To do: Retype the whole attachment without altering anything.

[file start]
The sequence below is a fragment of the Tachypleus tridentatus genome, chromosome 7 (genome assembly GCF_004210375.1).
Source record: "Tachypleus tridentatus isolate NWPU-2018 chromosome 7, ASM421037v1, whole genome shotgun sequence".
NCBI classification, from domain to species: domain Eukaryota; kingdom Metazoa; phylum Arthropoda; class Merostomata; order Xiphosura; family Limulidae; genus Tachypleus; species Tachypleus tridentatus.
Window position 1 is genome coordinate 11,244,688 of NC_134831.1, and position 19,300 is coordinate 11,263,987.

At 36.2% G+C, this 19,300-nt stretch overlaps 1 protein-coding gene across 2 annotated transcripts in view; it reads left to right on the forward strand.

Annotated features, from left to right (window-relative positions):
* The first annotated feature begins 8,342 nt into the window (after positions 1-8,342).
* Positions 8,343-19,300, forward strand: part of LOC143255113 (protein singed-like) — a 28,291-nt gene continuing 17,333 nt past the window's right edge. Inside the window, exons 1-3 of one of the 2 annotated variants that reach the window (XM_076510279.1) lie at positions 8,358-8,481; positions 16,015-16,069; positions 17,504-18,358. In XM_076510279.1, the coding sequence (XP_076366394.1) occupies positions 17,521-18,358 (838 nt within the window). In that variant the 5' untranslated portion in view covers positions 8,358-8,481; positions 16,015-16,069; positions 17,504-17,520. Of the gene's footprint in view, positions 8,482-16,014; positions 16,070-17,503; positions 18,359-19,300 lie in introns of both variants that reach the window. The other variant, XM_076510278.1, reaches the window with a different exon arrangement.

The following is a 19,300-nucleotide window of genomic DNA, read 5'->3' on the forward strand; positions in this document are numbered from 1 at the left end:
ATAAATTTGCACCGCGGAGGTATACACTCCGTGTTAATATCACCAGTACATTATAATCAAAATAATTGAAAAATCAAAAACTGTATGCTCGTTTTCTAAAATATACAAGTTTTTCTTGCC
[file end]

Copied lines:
The sequence below is a fragment of the Tachypleus tridentatus genome, chromosome 7 (genome assembly GCF_004210375.1).
Source record: "Tachypleus tridentatus isolate NWPU-2018 chromosome 7, ASM421037v1, whole genome shotgun sequence".
NCBI classification, from domain to species: domain Eukaryota; kingdom Metazoa; phylum Arthropoda; class Merostomata; order Xiphosura; family Limulidae; genus Tachypleus; species Tachypleus tridentatus.
Window position 1 is genome coordinate 11,244,688 of NC_134831.1, and position 19,300 is coordinate 11,263,987.

At 36.2% G+C, this 19,300-nt stretch overlaps 1 protein-coding gene across 2 annotated transcripts in view; it reads left to right on the forward strand.

Annotated features, from left to right (window-relative positions):
* The first annotated feature begins 8,342 nt into the window (after positions 1-8,342).
* Positions 8,343-19,300, forward strand: part of LOC143255113 (protein singed-like) — a 28,291-nt gene continuing 17,333 nt past the window's right edge. Inside the window, exons 1-3 of one of the 2 annotated variants that reach the window (XM_076510279.1) lie at positions 8,358-8,481; positions 16,015-16,069; positions 17,504-18,358. In XM_076510279.1, the coding sequence (XP_076366394.1) occupies positions 17,521-18,358 (838 nt within the window). In that variant the 5' untranslated portion in view covers positions 8,358-8,481; positions 16,015-16,069; positions 17,504-17,520. Of the gene's footprint in view, positions 8,482-16,014; positions 16,070-17,503; positions 18,359-19,300 lie in introns of both variants that reach the window. The other variant, XM_076510278.1, reaches the window with a different exon arrangement.

The following is a 19,300-nucleotide window of genomic DNA, read 5'->3' on the forward strand; positions in this document are numbered from 1 at the left end:
ATAAATTTGCACCGCGGAGGTATACACTCCGTGTTAATATCACCAGTACATTATAATCAAAATAATTGAAAAATCAAAAACTGTATGCTCGTTTTCTAAAATATACAAGTTTTTCTTGCC